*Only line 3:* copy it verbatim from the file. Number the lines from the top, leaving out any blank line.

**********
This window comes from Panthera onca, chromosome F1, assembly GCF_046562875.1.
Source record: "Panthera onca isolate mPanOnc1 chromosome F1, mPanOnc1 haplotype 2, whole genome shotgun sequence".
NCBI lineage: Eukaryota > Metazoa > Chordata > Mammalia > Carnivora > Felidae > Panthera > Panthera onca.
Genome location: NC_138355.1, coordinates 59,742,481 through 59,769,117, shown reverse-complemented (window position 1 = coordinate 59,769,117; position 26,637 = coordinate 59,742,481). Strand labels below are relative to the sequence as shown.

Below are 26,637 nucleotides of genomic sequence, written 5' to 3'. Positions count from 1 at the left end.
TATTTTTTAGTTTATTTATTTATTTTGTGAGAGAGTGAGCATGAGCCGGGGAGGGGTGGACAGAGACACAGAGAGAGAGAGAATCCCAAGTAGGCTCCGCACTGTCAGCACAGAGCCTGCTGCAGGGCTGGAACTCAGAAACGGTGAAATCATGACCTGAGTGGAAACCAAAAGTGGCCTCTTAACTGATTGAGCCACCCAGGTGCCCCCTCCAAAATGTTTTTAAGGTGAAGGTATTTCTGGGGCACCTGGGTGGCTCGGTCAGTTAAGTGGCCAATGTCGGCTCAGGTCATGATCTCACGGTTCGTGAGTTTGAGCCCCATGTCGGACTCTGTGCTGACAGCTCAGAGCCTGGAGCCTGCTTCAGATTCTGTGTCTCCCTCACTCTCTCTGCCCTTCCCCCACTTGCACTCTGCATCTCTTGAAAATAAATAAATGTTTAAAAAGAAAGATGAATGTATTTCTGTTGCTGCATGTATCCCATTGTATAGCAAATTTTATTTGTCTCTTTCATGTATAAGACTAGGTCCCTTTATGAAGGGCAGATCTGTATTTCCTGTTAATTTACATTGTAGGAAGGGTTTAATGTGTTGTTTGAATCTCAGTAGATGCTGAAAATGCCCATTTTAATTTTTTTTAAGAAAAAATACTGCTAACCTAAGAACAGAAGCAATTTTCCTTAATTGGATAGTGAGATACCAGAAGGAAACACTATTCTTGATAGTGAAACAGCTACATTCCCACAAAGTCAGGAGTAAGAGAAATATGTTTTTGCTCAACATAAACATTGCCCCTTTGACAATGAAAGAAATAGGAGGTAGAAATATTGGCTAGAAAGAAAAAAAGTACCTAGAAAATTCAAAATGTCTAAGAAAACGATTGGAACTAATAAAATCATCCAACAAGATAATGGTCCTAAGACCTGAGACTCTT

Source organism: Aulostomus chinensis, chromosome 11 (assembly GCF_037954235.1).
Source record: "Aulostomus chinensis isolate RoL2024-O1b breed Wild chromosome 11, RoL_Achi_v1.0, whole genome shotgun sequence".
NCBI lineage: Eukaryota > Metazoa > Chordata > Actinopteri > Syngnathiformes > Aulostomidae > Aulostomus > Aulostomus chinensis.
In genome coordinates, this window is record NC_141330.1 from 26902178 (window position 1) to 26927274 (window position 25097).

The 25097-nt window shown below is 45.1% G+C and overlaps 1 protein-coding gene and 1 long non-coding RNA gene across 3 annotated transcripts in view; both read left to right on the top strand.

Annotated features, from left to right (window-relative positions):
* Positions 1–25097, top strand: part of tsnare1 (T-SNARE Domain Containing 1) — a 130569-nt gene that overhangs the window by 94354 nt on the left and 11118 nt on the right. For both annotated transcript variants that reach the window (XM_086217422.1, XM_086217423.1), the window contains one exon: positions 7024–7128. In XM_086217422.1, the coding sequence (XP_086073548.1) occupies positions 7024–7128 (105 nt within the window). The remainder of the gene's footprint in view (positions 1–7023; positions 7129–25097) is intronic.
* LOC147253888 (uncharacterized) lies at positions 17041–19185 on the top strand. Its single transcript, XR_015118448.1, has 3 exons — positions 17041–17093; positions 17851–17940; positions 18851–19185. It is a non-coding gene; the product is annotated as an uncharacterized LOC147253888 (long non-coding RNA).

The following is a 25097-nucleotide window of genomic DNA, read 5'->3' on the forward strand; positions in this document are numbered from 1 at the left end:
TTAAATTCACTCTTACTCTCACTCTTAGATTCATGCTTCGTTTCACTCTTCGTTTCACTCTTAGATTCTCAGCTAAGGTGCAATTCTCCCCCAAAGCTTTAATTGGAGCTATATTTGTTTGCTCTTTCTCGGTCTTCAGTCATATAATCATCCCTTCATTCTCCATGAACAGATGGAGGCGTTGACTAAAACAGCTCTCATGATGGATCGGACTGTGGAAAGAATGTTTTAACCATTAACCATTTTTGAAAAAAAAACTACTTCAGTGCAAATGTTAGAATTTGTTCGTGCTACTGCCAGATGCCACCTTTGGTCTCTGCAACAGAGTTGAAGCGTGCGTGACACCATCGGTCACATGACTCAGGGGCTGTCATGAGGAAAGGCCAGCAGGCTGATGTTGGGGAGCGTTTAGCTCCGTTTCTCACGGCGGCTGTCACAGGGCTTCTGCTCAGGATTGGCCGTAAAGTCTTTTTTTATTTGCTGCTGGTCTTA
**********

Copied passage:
NCBI lineage: Eukaryota > Metazoa > Chordata > Mammalia > Carnivora > Felidae > Panthera > Panthera onca.